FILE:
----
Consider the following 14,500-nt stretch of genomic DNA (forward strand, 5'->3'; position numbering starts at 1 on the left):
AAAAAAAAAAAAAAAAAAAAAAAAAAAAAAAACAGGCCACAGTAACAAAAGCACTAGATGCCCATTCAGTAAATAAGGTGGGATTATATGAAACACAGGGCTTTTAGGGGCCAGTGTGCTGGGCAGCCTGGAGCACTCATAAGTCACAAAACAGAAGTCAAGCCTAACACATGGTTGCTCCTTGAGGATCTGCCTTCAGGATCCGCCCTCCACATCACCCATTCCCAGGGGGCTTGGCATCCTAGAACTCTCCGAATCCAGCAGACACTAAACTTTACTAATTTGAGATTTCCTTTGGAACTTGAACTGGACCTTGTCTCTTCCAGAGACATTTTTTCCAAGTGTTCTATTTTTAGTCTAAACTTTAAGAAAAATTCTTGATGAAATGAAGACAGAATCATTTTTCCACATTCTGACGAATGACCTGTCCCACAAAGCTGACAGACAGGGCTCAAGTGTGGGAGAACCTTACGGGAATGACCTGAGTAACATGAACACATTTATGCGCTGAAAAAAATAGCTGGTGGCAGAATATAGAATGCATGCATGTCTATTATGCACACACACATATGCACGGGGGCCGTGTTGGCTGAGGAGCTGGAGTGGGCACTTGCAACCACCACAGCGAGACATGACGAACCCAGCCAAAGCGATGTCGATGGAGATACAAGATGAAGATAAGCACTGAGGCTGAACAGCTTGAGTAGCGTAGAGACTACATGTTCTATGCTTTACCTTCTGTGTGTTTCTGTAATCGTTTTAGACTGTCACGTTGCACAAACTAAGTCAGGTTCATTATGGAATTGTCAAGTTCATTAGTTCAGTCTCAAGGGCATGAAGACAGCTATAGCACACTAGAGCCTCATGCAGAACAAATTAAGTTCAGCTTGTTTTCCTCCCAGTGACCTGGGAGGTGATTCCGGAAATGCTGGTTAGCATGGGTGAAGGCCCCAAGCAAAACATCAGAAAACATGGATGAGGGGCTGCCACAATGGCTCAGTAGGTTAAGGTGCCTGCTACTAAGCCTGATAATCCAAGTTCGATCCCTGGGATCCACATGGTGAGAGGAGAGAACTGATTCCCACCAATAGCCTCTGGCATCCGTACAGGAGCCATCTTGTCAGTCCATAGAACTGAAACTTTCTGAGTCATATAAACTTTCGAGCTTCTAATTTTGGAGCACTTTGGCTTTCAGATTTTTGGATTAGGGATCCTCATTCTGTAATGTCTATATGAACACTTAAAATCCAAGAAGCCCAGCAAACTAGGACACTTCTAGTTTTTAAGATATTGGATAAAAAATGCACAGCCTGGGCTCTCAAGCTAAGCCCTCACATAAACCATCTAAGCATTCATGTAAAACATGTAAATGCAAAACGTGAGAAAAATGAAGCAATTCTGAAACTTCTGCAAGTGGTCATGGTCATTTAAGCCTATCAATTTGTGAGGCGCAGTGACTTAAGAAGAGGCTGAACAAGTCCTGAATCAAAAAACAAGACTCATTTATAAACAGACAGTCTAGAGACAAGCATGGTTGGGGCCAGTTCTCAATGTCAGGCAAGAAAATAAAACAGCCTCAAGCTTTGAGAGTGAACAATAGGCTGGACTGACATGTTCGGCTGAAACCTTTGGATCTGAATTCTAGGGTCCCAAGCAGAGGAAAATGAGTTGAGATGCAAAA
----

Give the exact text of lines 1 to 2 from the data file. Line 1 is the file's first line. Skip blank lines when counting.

Consider the following 14,500-nt stretch of genomic DNA (forward strand, 5'->3'; position numbering starts at 1 on the left):
AAAAAAAAAAAAAAAAAAAAAAAAAAAAAAAACAGGCCACAGTAACAAAAGCACTAGATGCCCATTCAGTAAATAAGGTGGGATTATATGAAACACAGGGCTTTTAGGGGCCAGTGTGCTGGGCAGCCTGGAGCACTCATAAGTCACAAAACAGAAGTCAAGCCTAACACATGGTTGCTCCTTGAGGATCTGCCTTCAGGATCCGCCCTCCACATCACCCATTCCCAGGGGGCTTGGCATCCTAGAACTCTCCGAATCCAGCAGACACTAAACTTTACTAATTTGAGATTTCCTTTGGAACTTGAACTGGACCTTGTCTCTTCCAGAGACATTTTTTCCAAGTGTTCTATTTTTAGTCTAAACTTTAAGAAAAATTCTTGATGAAATGAAGACAGAATCATTTTTCCACATTCTGACGAATGACCTGTCCCACAAAGCTGACAGACAGGGCTCAAGTGTGGGAGAACCTTACGGGAATGACCTGAGTAACATGAACACATTTATGCGCTGAAAAAAATAGCTGGTGGCAGAATATAGAATGCATGCATGTCTATTATGCACACACACATATGCACGGGGGCCGTGTTGGCTGAGGAGCTGGAGTGGGCACTTGCAACCACCACAGCGAGACATGACGAACCCAGCCAAAGCGATGTCGATGGAGATACAAGATGAAGATAAGCACTGAGGCTGAACAGCTTGAGTAGCGTAGAGACTACATGTTCTATGCTTTACCTTCTGTGTGTTTCTGTAATCGTTTTAGACTGTCACGTTGCACAAACTAAGTCAGGTTCATTATGGAATTGTCAAGTTCATTAGTTCAGTCTCAAGGGCATGAAGACAGCTATAGCACACTAGAGCCTCATGCAGAACAAATTAAGTTCAGCTTGTTTTCCTCCCAGTGACCTGGGAGGTGATTCCGGAAATGCTGGTTAGCATGGGTGAAGGCCCCAAGCAAAACATCAGAAAACATGGATGAGGGGCTGCCACAATGGCTCAGTAGGTTAAGGTGCCTGCTACTAAGCCTGATAATCCAAGTTCGATCCCTGGGATCCACATGGTGAGAGGAGAGAACTGATTCCCACCAATAGCCTCTGGCATCCGTACAGGAGCCATCTTGTCAGTCCATAGAACTGAAACTTTCTGAGTCATATAAACTTTCGAGCTTCTAATTTTGGAGCACTTTGGCTTTCAGATTTTTGGATTAGGGATCCTCATTCTGTAATGTCTATATGAACACTTAAAATCCAAGAAGCCCAGCAAACTAGGACACTTCTAGTTTTTAAGATATTGGATAAAAAATGCACAGCCTGGGCTCTCAAGCTAAGCCCTCACATAAACCATCTAAGCATTCATGTAAAACATGTAAATGCAAAACGTGAGAAAAATGAAGCAATTCTGAAACTTCTGCAAGTGGTCATGGTCATTTAAGCCTATCAATTTGTGAGGCGCAGTGACTTAAGAAGAGGCTGAACAAGTCCTGAATCAAAAAACAAGACTCATTTATAAACAGACAGTCTAGAGACAAGCATGGTTGGGGCCAGTTCTCAATGTCAGGCAAGAAAATAAAACAGCCTCAAGCTTTGAGAGTGAACAATAGGCTGGACTGACATGTTCGGCTGAAACCTTTGGATCTGAATTCTAGGGTCCCAAGCAGAGGAAAATGAGTTGAGATGCAAAA